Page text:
Perhaps it was because my beloved Steelers looked terrible over the first two weeks of the season, especially getting hammered by the hated Ravens in week 2–but I don’t so.
It’s been a real up and down season for my favorite teams. The local high school has been masterful and dominant at home, with the players I knew personally having very good performances, but both of their away games have been resounding defeats. It’s good that they’re winning at home in front of family and friends, but those losses have to be just as difficult as the wins are gratifying.
My university alma mater, IUP, has been similarly up and down, losing an ugly one last week after an initial blowout win, then winning yesterday–albeit barely–over a feeble Lock Haven team. It’s difficult to get excited about that, but until this weekend Pitt was chugging along behind an old school running back, James Conner, and a quarterback, Chad Voytik, with a heart of Everest proportions. It is difficult not to cheer for a high character kid like Voytik, and his very young and inexperienced Pitt was 3-0 and looking like they’ll be competitive as the season moves. Still, they blew it Saturday against Iowa. They just let it slip through their fingers Pitt has been mediocre since–since forever, it seems–and just good enough to raise our hopes before dashing them with a late season collapse. I hope that’s not what we’re in for this season.
I realized Sunday that it is all the controversy over domestic violence and child-beating that has let the air out of my NFL fandom. Jonathan Dwyer, the latest player to be accused, played for the Steelers until last year. He allegedly gave a head-butt to his girlfriend when she turned him down for sex, then threw a shoe at their 18-month old for good measure. Not the best seduction tactic, eh? As numbskulls go, he’s worse than the spreadsheet guy. The idiot.
But seriously: you make a million bucks to play a child’s game, and you head butt a woman? As I said: idiot.
He had a lot of promise, and a few good games, but never managed to stand out. Still, I cheered for the guy. I hate that most of all because I feel like I got played for a sucker. I hoped he’d get things going and succeed. Now, I hope to hear that he’s flipping burgers after a nice vacation in a very small room.
I was talking to a fellow today who was trying to make the point that lots of guys hit women and kids, not just football players, but the media goes after athletes because they’re famous–and because most of them are black. While I wouldn’t rule out a racial factor in terms of enforcement, the argument that “lots of people do it” doesn’t carry a lot of water, and I told him so.
He said, “it’s that German word: Shay-don-froid.”
“Yeh, that one.”
And I suppose it’s true. Charles Barkley famously said that he was not a role model, and not coincidentally he has been one of Adrian Peterson’s more vocal supporters, taking the “its a southern black thing” route. It makes me wonder how those folks feel, having Charles Barkley calling out the entire group as child abusers–but more importantly, Barkley is wrong about being a role model. It’s not something he gets to choose, or dismiss. Part of cashing that check and living in those rarefied heights–all for playing a child’s game–is the public stage. For all an athlete would like to say that he gets paid to perform, not to be a celebrity, there’s a compact he’s making, an agreement to be our hero, to thrill us and disappoint us. It should be no surprise, when they fail us so completely, not as athletes but as human beings, that we are compelled to cast upon them our amplified, collective scorn and disappointment.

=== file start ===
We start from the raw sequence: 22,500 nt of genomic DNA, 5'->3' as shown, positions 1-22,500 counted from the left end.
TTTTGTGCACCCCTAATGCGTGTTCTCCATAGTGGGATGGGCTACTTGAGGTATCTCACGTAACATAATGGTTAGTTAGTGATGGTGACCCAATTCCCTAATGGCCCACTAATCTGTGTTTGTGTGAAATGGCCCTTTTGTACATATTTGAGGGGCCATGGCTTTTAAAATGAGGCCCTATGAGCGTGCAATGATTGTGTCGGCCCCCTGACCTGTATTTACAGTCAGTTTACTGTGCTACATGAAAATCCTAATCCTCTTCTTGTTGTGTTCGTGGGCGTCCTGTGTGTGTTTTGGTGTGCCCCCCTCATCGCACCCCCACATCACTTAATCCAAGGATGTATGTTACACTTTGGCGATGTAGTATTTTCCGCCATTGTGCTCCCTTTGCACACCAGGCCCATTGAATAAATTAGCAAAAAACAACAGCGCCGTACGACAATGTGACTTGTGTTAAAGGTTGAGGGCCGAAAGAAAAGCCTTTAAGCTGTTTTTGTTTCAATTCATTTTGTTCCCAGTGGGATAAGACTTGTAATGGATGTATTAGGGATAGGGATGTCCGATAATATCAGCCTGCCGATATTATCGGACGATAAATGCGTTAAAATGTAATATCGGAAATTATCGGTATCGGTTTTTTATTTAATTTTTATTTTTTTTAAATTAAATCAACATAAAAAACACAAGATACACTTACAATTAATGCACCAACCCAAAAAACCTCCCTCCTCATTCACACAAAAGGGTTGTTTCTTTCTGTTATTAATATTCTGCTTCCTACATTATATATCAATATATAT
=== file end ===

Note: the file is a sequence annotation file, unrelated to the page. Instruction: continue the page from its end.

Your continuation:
Adrian Peterson has earned several hundred million dollars between his salary and his corporate sponsorships, all because people enjoy watching him run up and down a green carpet 16 weekends a year. It’s a pretty good gig.
The Steelers played the late game, at 8:30 pm. I wouldn’t have watched if it had been regular mid-afternoon game. I had better things to do, like mulch the flower beds, and as it was I didn’t bother to raise my “Steel Nation” flag on the porch, but I did watch the game, though without my usual rapt attention. There’s something about my fandom that died when Rice cold-cocked his fiancee, and I’m not sure that it’s going to grow back. The Steelers won convincingly last night, with both LeVeon Bell and LaGarrette Blount running for over 100 yards–a rare feat, and just the sort of football I love: hard-nosed rushing. At the end, I was pleased by not exhilarted, as I’ve been after some games. I couldn’t help thinking of perspective: in the pre-season, the young, bone-headed Steelers running backs got busted for posession after firing up a joint in traffic, in broad daylight, in a fancy black camaro convertible–because nobody in Pittsburgh, a city that is not only still working out it’s racial issues, but as invested in it’s football team as any city in the nation, is going to notice a pair of handsome, young, muscular African American dudes in an enviable car firing up a big joint at a red light. Duh. A lot of folks probably recognized these guys on sight. There were calls for their suspensions after their arrest, not so much for the drugs but for missing the team flight. Now, compared to the alleged crimes of their NFL brethern, those charges are mentioned only as an afterthought, which actually is a good thing (but that’s another post).